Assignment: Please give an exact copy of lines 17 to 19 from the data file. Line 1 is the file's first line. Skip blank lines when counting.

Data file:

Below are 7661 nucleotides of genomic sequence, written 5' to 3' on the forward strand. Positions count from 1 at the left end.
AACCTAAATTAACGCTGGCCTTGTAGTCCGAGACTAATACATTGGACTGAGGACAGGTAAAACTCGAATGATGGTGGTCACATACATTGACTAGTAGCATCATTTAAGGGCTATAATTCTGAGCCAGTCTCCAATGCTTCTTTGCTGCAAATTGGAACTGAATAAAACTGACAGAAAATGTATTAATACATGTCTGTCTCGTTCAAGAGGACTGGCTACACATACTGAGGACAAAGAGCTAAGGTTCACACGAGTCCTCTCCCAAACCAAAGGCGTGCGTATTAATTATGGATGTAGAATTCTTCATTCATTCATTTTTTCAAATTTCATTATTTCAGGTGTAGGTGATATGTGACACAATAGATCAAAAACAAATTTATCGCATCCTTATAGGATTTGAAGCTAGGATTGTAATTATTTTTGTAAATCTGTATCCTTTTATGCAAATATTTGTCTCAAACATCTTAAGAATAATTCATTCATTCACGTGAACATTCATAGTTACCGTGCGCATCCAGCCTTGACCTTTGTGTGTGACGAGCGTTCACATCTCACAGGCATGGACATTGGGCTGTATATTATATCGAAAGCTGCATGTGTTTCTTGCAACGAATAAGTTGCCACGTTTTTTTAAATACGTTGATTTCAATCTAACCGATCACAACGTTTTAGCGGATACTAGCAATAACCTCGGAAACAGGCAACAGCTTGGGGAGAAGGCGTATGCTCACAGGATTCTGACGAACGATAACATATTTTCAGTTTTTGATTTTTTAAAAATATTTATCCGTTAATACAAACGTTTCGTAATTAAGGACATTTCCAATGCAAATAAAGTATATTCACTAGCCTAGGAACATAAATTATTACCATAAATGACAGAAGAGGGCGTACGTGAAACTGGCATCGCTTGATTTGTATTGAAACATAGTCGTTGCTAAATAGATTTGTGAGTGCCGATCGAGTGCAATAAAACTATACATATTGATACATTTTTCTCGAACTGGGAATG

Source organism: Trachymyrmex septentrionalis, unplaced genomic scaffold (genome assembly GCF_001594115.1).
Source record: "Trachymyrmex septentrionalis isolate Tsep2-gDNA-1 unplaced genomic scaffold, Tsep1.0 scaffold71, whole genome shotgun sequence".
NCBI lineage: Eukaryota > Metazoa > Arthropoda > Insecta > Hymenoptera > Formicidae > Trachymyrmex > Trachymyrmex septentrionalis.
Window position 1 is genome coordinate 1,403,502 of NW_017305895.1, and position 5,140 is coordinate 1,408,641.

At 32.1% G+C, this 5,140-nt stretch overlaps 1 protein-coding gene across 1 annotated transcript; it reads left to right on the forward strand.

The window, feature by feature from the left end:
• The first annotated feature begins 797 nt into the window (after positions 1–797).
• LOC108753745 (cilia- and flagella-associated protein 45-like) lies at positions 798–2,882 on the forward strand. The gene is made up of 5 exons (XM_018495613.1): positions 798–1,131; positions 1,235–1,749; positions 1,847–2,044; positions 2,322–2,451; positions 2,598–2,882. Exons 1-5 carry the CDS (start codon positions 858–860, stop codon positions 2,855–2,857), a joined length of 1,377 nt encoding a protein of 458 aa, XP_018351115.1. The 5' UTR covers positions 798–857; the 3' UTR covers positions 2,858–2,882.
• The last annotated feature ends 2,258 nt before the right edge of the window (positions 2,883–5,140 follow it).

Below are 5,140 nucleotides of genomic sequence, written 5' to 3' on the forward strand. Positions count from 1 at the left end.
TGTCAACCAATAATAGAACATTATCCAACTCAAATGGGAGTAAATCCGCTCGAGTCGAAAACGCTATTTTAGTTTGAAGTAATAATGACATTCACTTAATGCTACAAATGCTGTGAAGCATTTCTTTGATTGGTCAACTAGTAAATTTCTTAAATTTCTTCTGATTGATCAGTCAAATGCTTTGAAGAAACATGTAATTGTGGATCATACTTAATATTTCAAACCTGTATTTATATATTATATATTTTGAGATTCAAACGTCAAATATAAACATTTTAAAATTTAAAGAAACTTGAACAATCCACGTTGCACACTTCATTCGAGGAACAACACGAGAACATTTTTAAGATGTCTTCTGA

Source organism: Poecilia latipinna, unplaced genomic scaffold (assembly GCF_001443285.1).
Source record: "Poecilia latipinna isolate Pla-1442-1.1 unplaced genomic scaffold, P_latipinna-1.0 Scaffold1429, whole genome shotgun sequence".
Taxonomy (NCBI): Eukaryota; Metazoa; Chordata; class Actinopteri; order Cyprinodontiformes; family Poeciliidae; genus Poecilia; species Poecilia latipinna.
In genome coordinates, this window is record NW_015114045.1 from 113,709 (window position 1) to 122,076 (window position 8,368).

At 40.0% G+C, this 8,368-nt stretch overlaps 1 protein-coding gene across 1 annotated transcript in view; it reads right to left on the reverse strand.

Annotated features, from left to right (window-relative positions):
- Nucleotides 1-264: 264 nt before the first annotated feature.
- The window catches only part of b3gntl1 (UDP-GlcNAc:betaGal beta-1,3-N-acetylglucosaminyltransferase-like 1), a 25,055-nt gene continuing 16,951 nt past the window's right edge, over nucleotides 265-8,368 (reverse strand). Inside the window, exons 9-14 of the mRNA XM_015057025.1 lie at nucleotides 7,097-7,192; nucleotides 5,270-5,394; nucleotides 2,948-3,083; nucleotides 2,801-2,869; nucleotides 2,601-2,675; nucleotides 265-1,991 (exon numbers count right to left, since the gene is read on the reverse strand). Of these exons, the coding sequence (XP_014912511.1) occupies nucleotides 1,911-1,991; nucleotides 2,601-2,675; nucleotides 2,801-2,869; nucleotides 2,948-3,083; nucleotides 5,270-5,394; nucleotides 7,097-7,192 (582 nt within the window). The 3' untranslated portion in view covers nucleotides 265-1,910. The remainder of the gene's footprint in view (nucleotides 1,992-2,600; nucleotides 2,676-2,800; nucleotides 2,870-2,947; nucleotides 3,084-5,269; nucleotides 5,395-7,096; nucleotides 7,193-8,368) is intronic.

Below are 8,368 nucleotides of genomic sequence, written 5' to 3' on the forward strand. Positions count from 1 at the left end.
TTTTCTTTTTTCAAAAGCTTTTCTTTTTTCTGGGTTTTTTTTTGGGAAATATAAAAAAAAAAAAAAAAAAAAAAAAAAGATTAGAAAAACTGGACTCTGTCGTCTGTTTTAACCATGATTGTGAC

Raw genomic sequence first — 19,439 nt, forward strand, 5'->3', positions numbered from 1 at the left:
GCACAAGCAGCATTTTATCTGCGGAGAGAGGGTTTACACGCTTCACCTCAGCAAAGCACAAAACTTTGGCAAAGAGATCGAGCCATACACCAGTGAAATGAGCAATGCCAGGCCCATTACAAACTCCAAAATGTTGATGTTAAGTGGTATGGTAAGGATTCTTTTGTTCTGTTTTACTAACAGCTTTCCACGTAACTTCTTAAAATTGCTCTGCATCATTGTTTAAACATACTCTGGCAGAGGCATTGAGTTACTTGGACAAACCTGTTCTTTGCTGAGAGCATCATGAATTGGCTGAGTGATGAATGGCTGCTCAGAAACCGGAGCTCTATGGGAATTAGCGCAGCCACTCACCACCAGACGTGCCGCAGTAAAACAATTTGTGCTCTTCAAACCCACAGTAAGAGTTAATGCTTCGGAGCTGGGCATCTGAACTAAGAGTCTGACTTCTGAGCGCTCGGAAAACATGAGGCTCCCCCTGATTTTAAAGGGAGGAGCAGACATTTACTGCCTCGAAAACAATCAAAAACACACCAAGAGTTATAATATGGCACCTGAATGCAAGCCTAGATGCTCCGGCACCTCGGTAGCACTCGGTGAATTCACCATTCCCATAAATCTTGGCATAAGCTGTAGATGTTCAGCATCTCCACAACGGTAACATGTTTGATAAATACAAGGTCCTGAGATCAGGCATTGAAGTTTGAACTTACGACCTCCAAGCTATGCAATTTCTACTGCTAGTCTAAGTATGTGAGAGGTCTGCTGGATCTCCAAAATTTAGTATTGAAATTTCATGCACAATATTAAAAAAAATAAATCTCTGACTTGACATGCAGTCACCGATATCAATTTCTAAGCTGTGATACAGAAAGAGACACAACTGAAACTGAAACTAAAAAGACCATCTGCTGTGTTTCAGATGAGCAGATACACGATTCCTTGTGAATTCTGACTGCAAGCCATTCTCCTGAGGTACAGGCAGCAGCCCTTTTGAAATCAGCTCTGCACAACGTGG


In genome coordinates, this window is record NW_015114045.1 from 113,709 (window position 1) to 122,076 (window position 8,368).

At 40.0% G+C, this 8,368-nt stretch overlaps 1 protein-coding gene across 1 annotated transcript in view; it reads right to left on the reverse strand.

Annotated features, from left to right (window-relative positions):